Texas Laws Not Preventing Drunk Driving Deaths

DWI Laws in Texas might seem tough but the number of people still dying at the hands of drunk drivers suggests they’re not tough enough.

For several decades now, residents in Texas and around the nation have no doubt heard much about the dangers of drinking and driving. Countless public awareness campaigns have been launched by advocacy groups like Mothers Against Drunk Driving, local law enforcement agencies and more have worked tirelessly to encourage people to find alternative methods of transportation if they will be drinking.

At the same time, the laws surrounding drunk driving have evolved and many people, possibly those arrested for drunk driving, claim that they are very stringent. Sadly, Texas continues to lose precious lives at the hands of drunk drivers.

How many people are killed by drunk drivers in Texas?

The Texas Department of Transportation states that one person is either killed or injured in a drunk driving accident in Texas every 20 minutes.

According to records from the National Highway Traffic Safety Administration, there were 3,776 total vehicular fatalities in Texas in 2016. Of those, 1,438 or 38 percent were in crashes in which alcohol was a contributing factor.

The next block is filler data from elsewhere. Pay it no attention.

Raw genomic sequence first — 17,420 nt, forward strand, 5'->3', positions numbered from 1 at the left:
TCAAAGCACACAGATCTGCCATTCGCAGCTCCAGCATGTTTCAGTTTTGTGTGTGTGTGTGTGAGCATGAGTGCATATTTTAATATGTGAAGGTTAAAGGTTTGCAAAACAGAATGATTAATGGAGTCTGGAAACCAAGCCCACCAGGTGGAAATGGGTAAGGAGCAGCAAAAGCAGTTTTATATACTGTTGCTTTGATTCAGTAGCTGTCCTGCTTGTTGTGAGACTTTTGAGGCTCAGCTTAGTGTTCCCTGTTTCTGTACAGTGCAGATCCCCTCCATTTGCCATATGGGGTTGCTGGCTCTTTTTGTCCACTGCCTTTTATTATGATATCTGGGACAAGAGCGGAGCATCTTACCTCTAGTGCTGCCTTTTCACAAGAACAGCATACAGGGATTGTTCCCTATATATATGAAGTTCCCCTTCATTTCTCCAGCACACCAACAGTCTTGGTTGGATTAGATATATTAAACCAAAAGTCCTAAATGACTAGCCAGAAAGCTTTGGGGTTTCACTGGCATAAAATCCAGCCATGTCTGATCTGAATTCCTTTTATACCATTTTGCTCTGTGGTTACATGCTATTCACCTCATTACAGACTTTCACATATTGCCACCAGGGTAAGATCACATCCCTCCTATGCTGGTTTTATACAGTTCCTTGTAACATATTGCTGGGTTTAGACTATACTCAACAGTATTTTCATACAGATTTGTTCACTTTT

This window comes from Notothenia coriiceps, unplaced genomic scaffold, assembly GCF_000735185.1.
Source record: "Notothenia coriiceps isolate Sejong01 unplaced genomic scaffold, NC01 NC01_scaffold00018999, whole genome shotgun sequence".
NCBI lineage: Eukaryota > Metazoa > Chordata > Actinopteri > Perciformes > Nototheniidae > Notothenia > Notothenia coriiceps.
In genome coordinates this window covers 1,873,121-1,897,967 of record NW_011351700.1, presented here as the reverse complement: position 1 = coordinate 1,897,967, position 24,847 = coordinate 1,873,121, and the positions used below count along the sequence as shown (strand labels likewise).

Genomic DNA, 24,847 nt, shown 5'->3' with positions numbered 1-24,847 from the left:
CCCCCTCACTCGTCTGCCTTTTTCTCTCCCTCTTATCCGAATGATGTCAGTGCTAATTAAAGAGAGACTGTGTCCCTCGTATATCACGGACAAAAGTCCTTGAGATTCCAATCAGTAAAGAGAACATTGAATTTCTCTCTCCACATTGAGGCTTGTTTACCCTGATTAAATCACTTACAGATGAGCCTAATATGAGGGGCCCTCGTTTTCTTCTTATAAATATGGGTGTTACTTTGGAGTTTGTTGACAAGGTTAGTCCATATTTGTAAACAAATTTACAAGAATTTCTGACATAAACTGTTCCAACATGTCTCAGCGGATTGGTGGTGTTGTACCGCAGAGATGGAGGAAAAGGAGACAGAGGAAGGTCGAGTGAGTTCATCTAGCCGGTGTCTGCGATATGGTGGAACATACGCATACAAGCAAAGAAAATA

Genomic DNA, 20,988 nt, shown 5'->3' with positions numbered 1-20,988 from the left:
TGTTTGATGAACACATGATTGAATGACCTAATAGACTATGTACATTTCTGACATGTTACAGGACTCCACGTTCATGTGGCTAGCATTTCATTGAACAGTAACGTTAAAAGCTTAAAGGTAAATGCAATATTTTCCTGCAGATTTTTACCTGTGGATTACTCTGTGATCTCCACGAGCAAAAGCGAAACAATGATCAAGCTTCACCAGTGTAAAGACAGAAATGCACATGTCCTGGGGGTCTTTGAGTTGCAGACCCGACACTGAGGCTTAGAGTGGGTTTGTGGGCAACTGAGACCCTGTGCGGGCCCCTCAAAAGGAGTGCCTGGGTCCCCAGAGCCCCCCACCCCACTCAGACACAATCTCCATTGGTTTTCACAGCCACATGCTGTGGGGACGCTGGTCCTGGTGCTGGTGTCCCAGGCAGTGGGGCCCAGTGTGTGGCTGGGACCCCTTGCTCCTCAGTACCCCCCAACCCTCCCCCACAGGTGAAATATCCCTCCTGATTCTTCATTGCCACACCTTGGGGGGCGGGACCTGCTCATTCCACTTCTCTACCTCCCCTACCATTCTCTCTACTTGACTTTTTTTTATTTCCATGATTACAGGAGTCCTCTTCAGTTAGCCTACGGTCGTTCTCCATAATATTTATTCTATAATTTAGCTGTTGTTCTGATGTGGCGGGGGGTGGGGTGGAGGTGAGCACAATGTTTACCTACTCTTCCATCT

This seems to be a trend that has been relatively consistent in Texas. Over the five years spanning from 2012 through 2016, between 37.8 percent and almost 41 percent of all deaths in automobile accidents occurred in crashes involving a drunk driver.

In Austin County specifically, 33 people died in traffic accidents over those same five years and nine of those were killed at the hands of drunk drivers. At just over 27 percent of the total vehicular fatalities, that is a slightly lower ratio than the state average but still represents a significant portion of deaths, all of which should be preventable.

What are Texas' penalties for drunk driving?

A charge of driving while intoxicated in Texas is generally a Class B misdemeanor. A person convicted of a first DWI offense may spend as few as three days or as many as 180 days in jail. Their fine could range from $1,000 to $2000 and they may be required to pay an additional fee for three years in order to retain a driving license. There may also be a license suspension period but the driver would not be required to install an ignition interlock device.

It is only after a second or subsequent offense in five or fewer years than an IID may be required. This device is intended to prevent repeat offenses by requiring a breath sample from a driver before a vehicle can be started.

How can Texas residents get help?

Anyone who has been involved in an accident involving a drunk driver should contact an attorney. This provides them with someone who will advocate on their behalf regardless of what happens in the criminal justice system.